According to the Court, the school need only show that it would be an undue hardship to accommodate Kluge’s theology in view of their established theory and practice. Undue hardship is not limited to financial costs and business interests. The school established undue hardship by producing evidence that the “last names only” accommodation request conflicted with the school’s philosophy of affirming and respecting all students, resulted in students feeling disrespected, targeted and dehumanized and created disruptions to the learning environment. “Allowing Kluge to continue in the practice [last names only] thus placed an undue hardship on Brownsburg’s mission to educate all of its students and its desire to treat all students with respect and affirmation for their identity in the service of that mission.”
The Court then moved to Brownsburg’s claim that the risk of a Title IX sex discrimination lawsuit by transgender students based on a theory of sex-stereotyping also constituted an undue hardship. While not rejecting this assertion, the Court declined to decide this issue stating that the school already met its undue hardship burden by establishing harm to students, and school disruption from the “last names only” practice and “[i]t is simply unnecessary to reach this issue [Title IX claim] in this case.”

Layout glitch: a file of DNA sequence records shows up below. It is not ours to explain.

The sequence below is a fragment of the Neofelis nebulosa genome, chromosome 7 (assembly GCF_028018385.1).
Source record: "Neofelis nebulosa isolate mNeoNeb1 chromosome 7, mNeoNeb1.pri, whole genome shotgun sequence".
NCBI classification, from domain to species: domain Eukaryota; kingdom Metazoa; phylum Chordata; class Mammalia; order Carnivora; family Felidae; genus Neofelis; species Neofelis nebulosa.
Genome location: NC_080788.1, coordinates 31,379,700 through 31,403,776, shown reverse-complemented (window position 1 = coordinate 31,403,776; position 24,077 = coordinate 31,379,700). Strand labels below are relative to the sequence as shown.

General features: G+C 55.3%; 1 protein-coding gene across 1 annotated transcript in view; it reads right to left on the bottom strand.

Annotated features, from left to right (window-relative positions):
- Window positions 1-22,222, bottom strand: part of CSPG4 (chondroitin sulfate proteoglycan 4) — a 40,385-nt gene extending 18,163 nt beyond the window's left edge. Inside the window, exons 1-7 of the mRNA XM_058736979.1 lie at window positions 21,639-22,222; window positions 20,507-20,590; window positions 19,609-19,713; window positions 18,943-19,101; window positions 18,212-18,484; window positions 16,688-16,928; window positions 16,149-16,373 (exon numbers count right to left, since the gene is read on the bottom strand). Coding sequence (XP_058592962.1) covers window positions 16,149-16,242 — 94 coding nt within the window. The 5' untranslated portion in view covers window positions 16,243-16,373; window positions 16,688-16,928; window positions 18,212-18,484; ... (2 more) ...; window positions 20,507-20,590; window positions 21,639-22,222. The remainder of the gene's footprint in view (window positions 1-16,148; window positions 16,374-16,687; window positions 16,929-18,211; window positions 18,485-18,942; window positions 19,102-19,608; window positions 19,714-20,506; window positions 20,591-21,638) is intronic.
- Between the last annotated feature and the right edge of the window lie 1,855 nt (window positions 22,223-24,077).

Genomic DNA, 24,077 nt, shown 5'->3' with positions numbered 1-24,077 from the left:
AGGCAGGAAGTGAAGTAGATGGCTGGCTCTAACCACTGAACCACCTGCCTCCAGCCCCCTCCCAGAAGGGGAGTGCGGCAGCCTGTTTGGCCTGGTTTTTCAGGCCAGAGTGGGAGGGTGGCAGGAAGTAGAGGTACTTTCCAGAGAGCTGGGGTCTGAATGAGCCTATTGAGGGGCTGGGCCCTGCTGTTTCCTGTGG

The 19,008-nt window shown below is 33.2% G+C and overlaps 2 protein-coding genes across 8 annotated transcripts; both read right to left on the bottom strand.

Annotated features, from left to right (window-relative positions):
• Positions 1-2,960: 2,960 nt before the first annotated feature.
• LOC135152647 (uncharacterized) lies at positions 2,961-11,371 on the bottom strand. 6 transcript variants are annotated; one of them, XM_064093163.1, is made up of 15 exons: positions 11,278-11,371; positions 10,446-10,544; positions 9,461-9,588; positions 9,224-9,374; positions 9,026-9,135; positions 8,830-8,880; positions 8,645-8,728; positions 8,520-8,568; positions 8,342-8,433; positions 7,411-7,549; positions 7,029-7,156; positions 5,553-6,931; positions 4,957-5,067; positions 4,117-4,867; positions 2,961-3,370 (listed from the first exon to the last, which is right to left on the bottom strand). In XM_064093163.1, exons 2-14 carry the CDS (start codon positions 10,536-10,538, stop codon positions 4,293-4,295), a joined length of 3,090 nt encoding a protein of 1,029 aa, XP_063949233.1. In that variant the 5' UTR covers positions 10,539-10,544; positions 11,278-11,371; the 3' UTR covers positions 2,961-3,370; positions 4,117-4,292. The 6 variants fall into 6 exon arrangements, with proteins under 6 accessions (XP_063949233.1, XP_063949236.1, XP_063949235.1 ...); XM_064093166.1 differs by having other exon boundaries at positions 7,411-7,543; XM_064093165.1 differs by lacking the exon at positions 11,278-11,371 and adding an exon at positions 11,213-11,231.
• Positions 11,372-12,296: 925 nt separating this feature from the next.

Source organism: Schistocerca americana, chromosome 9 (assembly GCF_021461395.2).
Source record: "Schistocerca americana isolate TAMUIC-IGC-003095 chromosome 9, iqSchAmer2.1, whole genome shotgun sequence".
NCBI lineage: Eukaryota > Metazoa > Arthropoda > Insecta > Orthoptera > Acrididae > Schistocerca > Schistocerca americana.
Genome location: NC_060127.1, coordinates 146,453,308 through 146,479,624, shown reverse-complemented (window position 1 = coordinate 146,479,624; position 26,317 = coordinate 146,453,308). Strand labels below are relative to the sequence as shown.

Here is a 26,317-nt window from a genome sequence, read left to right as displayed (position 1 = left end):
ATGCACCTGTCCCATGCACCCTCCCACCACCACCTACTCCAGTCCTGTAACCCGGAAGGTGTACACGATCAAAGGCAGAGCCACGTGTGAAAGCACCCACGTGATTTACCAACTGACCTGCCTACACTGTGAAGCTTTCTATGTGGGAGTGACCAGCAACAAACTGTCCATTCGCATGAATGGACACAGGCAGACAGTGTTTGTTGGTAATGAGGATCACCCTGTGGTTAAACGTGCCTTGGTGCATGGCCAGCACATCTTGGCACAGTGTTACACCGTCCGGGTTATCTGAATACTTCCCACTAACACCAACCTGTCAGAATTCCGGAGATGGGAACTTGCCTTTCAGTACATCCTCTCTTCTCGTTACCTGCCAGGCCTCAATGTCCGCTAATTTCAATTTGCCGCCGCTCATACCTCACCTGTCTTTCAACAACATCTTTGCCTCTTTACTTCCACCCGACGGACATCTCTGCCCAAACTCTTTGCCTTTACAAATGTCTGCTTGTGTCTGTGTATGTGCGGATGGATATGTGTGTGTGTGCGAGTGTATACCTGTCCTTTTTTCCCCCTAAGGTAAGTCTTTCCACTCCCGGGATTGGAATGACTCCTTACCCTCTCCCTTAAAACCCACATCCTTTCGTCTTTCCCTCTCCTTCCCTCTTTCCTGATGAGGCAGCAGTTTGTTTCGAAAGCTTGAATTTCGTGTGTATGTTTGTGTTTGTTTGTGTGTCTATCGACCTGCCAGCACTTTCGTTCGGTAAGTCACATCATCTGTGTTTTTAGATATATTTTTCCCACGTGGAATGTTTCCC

The Brownsburg decision supports educational entities’ ability to require its teachers, faculty and staff to comply with established policy and practice on using transgender students’ preferred names and pronouns. Under this case, educational employees who assert they cannot or will not do so because of religious beliefs and practices can be subjected to disciplinary action.
While the employer has the burden to establish that an employee’s religious accommodation request is an undue burden, this Court has made clear that this burden is minimal. Please contact your Robbins Schwartz attorney with any questions regarding this decision and its application to your workplace.